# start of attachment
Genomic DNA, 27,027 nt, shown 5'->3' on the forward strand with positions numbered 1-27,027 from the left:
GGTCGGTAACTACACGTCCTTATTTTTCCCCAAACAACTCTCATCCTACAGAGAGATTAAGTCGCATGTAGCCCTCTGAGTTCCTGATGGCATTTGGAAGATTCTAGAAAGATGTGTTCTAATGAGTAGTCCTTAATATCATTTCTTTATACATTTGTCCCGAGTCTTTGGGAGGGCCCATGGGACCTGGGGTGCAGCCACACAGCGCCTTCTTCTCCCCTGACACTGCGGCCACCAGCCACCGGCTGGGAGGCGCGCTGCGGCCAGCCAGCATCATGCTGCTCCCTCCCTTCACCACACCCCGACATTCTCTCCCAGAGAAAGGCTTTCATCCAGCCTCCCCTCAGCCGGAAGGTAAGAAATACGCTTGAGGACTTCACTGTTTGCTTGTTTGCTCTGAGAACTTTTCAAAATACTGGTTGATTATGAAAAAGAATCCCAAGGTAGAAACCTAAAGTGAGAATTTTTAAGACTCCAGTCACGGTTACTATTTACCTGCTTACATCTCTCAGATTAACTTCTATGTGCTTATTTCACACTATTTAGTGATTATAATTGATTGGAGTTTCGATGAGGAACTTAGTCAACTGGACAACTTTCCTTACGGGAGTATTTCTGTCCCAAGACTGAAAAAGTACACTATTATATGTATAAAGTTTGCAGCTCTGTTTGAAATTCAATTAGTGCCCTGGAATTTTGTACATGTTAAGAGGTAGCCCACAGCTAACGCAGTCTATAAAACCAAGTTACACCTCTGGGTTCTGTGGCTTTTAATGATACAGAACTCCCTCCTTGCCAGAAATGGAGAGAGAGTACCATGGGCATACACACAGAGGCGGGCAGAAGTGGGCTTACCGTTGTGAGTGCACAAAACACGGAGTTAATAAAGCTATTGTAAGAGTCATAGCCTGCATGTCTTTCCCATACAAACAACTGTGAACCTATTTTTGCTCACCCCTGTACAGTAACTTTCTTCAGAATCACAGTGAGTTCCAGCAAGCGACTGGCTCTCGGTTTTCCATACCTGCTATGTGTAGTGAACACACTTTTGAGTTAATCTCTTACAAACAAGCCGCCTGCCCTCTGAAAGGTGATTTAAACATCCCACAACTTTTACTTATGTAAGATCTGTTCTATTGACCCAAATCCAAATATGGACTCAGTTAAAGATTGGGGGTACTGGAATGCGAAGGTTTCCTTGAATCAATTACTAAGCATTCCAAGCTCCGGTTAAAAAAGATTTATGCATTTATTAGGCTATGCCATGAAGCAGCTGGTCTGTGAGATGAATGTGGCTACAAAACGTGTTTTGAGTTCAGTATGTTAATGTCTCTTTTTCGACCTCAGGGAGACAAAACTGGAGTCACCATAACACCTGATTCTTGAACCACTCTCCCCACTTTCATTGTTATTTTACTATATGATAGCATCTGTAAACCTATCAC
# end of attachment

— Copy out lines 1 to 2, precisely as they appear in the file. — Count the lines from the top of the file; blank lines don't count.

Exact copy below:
Genomic DNA, 27,027 nt, shown 5'->3' on the forward strand with positions numbered 1-27,027 from the left:
GGTCGGTAACTACACGTCCTTATTTTTCCCCAAACAACTCTCATCCTACAGAGAGATTAAGTCGCATGTAGCCCTCTGAGTTCCTGATGGCATTTGGAAGATTCTAGAAAGATGTGTTCTAATGAGTAGTCCTTAATATCATTTCTTTATACATTTGTCCCGAGTCTTTGGGAGGGCCCATGGGACCTGGGGTGCAGCCACACAGCGCCTTCTTCTCCCCTGACACTGCGGCCACCAGCCACCGGCTGGGAGGCGCGCTGCGGCCAGCCAGCATCATGCTGCTCCCTCCCTTCACCACACCCCGACATTCTCTCCCAGAGAAAGGCTTTCATCCAGCCTCCCCTCAGCCGGAAGGTAAGAAATACGCTTGAGGACTTCACTGTTTGCTTGTTTGCTCTGAGAACTTTTCAAAATACTGGTTGATTATGAAAAAGAATCCCAAGGTAGAAACCTAAAGTGAGAATTTTTAAGACTCCAGTCACGGTTACTATTTACCTGCTTACATCTCTCAGATTAACTTCTATGTGCTTATTTCACACTATTTAGTGATTATAATTGATTGGAGTTTCGATGAGGAACTTAGTCAACTGGACAACTTTCCTTACGGGAGTATTTCTGTCCCAAGACTGAAAAAGTACACTATTATATGTATAAAGTTTGCAGCTCTGTTTGAAATTCAATTAGTGCCCTGGAATTTTGTACATGTTAAGAGGTAGCCCACAGCTAACGCAGTCTATAAAACCAAGTTACACCTCTGGGTTCTGTGGCTTTTAATGATACAGAACTCCCTCCTTGCCAGAAATGGAGAGAGAGTACCATGGGCATACACACAGAGGCGGGCAGAAGTGGGCTTACCGTTGTGAGTGCACAAAACACGGAGTTAATAAAGCTATTGTAAGAGTCATAGCCTGCATGTCTTTCCCATACAAACAACTGTGAACCTATTTTTGCTCACCCCTGTACAGTAACTTTCTTCAGAATCACAGTGAGTTCCAGCAAGCGACTGGCTCTCGGTTTTCCATACCTGCTATGTGTAGTGAACACACTTTTGAGTTAATCTCTTACAAACAAGCCGCCTGCCCTCTGAAAGGTGATTTAAACATCCCACAACTTTTACTTATGTAAGATCTGTTCTATTGACCCAAATCCAAATATGGACTCAGTTAAAGATTGGGGGTACTGGAATGCGAAGGTTTCCTTGAATCAATTACTAAGCATTCCAAGCTCCGGTTAAAAAAGATTTATGCATTTATTAGGCTATGCCATGAAGCAGCTGGTCTGTGAGATGAATGTGGCTACAAAACGTGTTTTGAGTTCAGTATGTTAATGTCTCTTTTTCGACCTCAGGGAGACAAAACTGGAGTCACCATAACACCTGATTCTTGAACCACTCTCCCCACTTTCATTGTTATTTTACTATATGATAGCATCTGTAAACCTATCAC